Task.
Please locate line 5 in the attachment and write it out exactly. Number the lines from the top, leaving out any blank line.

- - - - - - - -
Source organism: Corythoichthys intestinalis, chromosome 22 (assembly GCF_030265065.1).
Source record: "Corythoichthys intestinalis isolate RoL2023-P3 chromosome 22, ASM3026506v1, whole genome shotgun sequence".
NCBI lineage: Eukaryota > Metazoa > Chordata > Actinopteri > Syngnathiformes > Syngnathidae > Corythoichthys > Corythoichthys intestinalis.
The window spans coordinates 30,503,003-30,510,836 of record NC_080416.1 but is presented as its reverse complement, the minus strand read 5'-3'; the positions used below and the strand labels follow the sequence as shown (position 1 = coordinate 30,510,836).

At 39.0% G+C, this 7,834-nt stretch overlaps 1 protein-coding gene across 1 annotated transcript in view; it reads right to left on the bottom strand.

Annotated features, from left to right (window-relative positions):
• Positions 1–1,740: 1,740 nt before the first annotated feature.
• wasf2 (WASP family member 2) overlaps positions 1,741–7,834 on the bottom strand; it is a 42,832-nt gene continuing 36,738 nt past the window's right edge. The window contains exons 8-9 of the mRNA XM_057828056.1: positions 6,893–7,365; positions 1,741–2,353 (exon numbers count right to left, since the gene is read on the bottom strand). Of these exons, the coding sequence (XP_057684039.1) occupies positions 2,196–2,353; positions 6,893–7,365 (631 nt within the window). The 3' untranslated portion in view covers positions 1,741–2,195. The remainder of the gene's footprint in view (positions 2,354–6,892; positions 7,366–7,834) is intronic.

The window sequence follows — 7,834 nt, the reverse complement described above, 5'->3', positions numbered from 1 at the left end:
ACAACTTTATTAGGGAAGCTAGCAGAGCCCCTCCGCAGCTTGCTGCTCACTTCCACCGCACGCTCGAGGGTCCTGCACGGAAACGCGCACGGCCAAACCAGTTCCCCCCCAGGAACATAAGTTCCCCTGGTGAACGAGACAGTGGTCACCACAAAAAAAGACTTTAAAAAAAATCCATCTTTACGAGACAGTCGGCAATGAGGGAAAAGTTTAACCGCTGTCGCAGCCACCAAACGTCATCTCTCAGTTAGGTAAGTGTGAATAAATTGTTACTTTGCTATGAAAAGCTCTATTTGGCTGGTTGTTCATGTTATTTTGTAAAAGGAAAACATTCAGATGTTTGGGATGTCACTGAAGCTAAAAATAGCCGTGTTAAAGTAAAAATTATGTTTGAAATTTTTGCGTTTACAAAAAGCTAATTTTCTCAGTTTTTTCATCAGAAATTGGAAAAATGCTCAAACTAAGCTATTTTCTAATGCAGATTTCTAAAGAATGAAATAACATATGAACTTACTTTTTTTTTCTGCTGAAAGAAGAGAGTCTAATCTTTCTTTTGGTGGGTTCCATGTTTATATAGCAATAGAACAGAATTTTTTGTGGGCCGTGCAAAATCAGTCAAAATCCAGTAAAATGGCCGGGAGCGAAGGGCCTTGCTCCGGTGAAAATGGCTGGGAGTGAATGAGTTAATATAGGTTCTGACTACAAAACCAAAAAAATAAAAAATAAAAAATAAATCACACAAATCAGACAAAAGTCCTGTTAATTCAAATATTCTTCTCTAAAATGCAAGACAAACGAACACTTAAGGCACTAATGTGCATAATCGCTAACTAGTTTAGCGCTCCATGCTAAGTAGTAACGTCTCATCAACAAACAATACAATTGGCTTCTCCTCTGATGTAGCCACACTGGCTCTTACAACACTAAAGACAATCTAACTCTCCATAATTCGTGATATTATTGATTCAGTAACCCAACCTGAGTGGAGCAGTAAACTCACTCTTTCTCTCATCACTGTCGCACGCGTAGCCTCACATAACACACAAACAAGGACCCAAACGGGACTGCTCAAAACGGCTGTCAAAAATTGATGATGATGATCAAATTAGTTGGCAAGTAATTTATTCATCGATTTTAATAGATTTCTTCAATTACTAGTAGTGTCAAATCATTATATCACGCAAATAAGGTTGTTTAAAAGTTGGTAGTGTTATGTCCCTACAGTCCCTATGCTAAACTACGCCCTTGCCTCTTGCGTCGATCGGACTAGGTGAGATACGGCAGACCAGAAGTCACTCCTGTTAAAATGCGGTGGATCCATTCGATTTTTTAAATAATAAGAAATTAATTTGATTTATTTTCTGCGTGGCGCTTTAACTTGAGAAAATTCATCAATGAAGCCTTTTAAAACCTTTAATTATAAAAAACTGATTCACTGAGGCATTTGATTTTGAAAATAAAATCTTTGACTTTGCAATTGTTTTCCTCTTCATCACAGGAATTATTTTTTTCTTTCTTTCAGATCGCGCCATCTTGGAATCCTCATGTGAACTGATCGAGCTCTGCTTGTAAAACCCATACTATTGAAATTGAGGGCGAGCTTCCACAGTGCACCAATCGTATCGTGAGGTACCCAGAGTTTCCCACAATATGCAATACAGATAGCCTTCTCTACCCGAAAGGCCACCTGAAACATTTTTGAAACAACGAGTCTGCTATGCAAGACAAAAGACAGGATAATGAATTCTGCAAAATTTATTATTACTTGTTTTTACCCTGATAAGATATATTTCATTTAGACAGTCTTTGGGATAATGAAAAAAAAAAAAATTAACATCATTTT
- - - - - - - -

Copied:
At 39.0% G+C, this 7,834-nt stretch overlaps 1 protein-coding gene across 1 annotated transcript in view; it reads right to left on the bottom strand.